Add/remove Image at runtime for UMG?

I’m building a procedural ammo display system that will automatically increase/decrease the number of displayed bullet images depending on the defined max ammo for the weapon at the present time (i.e. the weapon might have a max of 30 rounds, 45, or any other arbitrary integer) and I’ve built a material that will automatically resize the bullet icon based on the current max ammo value.

What I need to do is create an arbitrary number of Images in UMG which can then be added to an array, and process each one individually (so that its color can be changed depending on whether or not that round has been fired, as well as any alternate attributes about that round such as bonus damage dealt by it, etc.) using a loop.

The problem is, there doesn’t SEEM to be a way to create a reference to an Image asset at runtime. You can generate a Slate Brush and ASSIGN it to an image, but without creating a unique image widget in the Viewport editor UMG doesn’t seem to recognize it. I tried creating an array of Image-type object references, resizing it, and then setting the corresponding values for each of its members and assigning them to render as a part of the master ammo readout widget using Add Child to Canvas (under the assumption that UE4 would simply create arbitrary image object references to fill the array) but it doesn’t work.

It seems like there ought to be a way of doing this WITHOUT just creating like, 99 identical Image widgets, hiding them, and then assigning attributes to and unhiding the appropriate number as-needed, but I can’t actually figure it out.

How does one create Widgets (not user-defined widget blueprints, but CORE widgets like Images, Borders, Buttons, etc) at runtime?

Hi there, I think I have a solution to your problem, do you still need help with this?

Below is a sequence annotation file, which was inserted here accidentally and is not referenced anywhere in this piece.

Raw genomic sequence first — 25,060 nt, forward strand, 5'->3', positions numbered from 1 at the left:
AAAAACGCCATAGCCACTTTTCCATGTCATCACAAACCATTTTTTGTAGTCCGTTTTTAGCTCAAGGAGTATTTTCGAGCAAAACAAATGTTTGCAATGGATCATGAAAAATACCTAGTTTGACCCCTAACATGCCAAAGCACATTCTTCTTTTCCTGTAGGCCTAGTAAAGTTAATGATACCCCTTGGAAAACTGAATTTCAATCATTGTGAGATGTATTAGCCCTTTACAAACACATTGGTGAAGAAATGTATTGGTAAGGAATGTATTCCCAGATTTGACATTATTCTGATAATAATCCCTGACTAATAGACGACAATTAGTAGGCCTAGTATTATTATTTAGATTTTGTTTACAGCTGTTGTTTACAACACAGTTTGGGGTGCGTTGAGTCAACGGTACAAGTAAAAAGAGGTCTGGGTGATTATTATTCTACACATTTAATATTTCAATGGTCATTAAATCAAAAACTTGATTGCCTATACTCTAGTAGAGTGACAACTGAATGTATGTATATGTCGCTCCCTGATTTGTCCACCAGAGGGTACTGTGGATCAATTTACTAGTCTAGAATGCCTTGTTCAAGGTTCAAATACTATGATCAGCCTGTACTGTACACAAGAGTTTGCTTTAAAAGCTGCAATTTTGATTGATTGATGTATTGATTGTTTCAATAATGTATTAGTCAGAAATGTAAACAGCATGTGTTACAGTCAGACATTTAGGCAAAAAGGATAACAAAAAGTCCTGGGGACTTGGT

I don’t, actually, as I’ve since given up on it and implemented an alternative that uses polar coordinate UV mapping in the ammo counter material to transform a tiling grid into the necessary circular ammo display of arbitrary division.

But if you’re feeling kind, I’d ask that you post your solution ANYWAY so that I or anyone else who runs into this problem in the future (when dealing with a more general case than mine) has access to a solution

I have this problem too, so please post your solution!

I’d also like to know if there is a way to create base widgets and add them dynamically.

Currently I still wrap them into widget blueprints, so that way they can be added/removed from boxes such as horizontal or vertical box, at runtime, depending on how many you need. This works great if a widget needs to be complex (eg inventory item, with its own tooltip, text boxes, click behavors, etc), but its an overkill if I just need to add a simple TextBlock at runtime (eg for chat)

I used same technique messages, just made little bit advanced, so each message use few premade text boxes if it doesn’t fit, pretty stupid technique.